She is back.

Art Basel at the place of its creation in 1970, in Basel, Switzerland.

What was simply a trade fair until the beginning of 2020 is now called the IRL edition, i.e. in real life, with real art to look at, with real people in the usual two halls.

Marc Spiegler, the worldwide Art Basel director, and his team have not given up their faith for months and have done everything to give the traditional show its physical presence back.

Now for once in September;

in nine months, in June 2022, she should return to her usual appointment.

Rose-Maria Gropp

Editor in the features section, responsible for the “art market”.

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With 272 participants from 33 countries, only a few fewer came to the current edition than last year in 2019; 24 galleries are taking part for the first time. On the three preview days everything seemed - almost - to be the same as before. The invited guests streamed into Halls 1 and 2 in just as many numbers as they always had, now equipped with a ribbon on their arm as proof of vaccination, convalescence or test and always with a face mask. Although only a few Americans and Asian visitors came, the clientele of financially strong Europe was united. Their joy in buying can be seen in the numerous deals that were reported from the very first few hours. A technical term from the economy is "excess liquidity"; It means that there may be more money now than before the Covid-19 outbreak to be housed:The art market in the top segment is booming accordingly. And Art Basel is the longed-for big festival.

A younger audience

As usual, the first opening of the “Art Unlimited” section with its oversized formats was in Hall 1. There the audience was clearly younger and much more focused on the works on display than on their own appearance. The "Unlimited" was curated for the first time by Giovanni Carmine, the director of the Kunst Halle Sankt Gallen. There are fewer space-consuming installations, but more spacious compartments, preferably for large-format paintings or other objects suitable for walls. This includes the eight-part painting cycle “Traffic Jam” by Andreas Schulze with his idiosyncratic and funny vehicle parade (Sprüth Magers Gallery; 680,000 euros); or the 3.2 by 6.8 meter ceramic tile wall created in 2020 by Etel Adnan, born in Beirut in 1925, with her radiant “Le Soleil Toujours” motif (Galerie Sfeir-Semler; around 400,000 dollars).Former master David Hockney has created a widescreen "Photographic Drawing", of which the visitors in the hall are, as it were, included in viewing the "Pictures at an Exhibition" on the print (Richard Gray Gallery). The sculptures include John Chamberlain's towering, for him very unusual, curiously intricate “Naughtynightcap” made of painted aluminum from 2008 (Galerie Hauser & Wirth). Zwirner lined up pink neon modules from the classic Dan Flavin from 1974 to create a "barrier" work (for 3 million dollars).For him very unusual, curiously intertwined “Naughtynightcap” made of painted aluminum from 2008 (Galerie Hauser & Wirth). Zwirner lined up pink neon modules from the classic Dan Flavin from 1974 to create a "barrier" work (for 3 million dollars).For him very unusual, curiously intertwined “Naughtynightcap” made of painted aluminum from 2008 (Galerie Hauser & Wirth). Zwirner lined up pink neon modules from the classic Dan Flavin from 1974 to create a "barrier" work (for 3 million dollars).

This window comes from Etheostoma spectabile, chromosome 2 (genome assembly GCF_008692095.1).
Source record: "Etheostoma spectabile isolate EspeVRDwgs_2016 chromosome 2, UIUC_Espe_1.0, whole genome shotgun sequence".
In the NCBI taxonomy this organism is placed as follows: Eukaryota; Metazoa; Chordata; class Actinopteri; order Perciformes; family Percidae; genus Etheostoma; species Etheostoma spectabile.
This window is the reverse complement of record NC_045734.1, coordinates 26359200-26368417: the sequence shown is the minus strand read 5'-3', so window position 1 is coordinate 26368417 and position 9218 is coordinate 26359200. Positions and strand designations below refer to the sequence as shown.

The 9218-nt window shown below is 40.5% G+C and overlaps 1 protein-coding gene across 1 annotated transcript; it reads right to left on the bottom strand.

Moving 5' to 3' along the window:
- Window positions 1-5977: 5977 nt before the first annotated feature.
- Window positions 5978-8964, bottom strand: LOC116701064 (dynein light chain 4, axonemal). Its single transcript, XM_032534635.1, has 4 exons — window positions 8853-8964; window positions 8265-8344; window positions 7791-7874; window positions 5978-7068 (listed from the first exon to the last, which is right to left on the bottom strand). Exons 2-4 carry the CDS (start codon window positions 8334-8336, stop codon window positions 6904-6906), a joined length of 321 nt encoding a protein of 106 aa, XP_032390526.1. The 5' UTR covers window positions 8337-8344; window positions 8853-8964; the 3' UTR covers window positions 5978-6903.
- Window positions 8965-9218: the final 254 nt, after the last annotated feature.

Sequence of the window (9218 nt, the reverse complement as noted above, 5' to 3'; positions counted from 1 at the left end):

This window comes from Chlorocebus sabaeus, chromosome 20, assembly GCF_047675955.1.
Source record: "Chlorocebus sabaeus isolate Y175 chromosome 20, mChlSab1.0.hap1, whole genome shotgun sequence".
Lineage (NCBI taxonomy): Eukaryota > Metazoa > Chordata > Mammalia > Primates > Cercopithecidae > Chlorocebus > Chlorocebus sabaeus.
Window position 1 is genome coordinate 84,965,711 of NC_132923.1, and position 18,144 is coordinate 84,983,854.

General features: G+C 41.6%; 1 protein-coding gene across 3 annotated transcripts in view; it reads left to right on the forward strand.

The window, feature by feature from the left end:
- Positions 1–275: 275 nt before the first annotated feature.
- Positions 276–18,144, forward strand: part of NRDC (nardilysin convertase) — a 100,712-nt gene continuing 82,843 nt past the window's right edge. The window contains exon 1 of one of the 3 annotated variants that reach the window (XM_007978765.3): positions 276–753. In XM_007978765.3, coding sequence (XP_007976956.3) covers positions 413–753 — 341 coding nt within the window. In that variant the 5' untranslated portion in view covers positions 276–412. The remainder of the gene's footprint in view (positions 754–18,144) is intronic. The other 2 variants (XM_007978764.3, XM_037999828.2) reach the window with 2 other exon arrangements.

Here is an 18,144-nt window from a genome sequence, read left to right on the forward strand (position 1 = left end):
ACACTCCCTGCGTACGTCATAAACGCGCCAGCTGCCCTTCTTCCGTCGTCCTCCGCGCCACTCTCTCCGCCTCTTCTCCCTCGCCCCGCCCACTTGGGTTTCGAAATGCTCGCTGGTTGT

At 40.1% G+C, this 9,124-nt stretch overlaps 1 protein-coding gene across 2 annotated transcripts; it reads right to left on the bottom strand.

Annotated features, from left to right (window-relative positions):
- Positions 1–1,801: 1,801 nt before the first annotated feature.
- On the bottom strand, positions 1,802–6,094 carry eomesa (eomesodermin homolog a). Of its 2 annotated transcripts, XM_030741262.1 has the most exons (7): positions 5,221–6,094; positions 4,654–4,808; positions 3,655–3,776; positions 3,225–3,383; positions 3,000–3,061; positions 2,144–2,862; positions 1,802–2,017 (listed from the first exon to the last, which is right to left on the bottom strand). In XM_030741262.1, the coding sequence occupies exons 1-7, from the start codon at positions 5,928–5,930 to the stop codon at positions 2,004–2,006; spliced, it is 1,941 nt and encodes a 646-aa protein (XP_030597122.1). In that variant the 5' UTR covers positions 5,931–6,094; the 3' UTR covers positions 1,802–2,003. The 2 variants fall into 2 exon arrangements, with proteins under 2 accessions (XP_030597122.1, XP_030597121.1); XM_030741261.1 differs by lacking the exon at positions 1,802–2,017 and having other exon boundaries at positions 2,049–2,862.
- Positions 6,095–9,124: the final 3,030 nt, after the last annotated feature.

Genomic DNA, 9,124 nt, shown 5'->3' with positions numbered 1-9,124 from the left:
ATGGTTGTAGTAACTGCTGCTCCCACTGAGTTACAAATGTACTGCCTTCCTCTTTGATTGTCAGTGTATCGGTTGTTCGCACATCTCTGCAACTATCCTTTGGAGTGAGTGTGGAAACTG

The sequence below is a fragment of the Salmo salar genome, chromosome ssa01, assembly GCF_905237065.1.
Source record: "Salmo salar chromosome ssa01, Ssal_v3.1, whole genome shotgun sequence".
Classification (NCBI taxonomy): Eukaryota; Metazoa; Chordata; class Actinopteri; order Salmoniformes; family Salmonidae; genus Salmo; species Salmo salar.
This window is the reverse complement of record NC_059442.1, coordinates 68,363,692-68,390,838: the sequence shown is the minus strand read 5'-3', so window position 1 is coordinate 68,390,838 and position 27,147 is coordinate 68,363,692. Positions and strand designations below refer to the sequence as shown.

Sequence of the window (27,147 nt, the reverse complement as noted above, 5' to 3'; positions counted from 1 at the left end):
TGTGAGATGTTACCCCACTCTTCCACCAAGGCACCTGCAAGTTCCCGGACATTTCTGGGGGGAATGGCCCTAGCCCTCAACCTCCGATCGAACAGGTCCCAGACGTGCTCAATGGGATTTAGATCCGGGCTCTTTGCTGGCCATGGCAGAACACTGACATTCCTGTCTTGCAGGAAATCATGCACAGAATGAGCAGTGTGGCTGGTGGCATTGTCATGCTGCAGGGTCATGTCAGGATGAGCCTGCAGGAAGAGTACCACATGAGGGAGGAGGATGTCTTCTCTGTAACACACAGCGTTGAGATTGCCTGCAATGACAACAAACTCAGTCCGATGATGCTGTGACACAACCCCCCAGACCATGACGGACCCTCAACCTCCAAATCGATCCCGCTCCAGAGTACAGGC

In Hall 2 with the galleries, painting dominates, even more than before. What is striking is the array of figurative images, as if to satisfy a longing for - physical - encounter. The willingness to present works by female artists is also noticeable. For example, works by the American painter Alice Neel can be found spread across various bunks. One of Helen Frankenthaler's huge formats, “Arriving in Africa” from 1970, was immediately sold by Richard Gray. Petzel hung a typical picture of Maria Lassnig, “TV child” from 1987, on his stand (900,000 euros). Leiko Ikemura stages the Peter Kilchmann gallery in Zurich. And in the “Feature” section, Kasmin from New York is showing a great suite of Lee Krasner's charcoal drawings, from the late thirties to the seventies (150 each.000 dollars).

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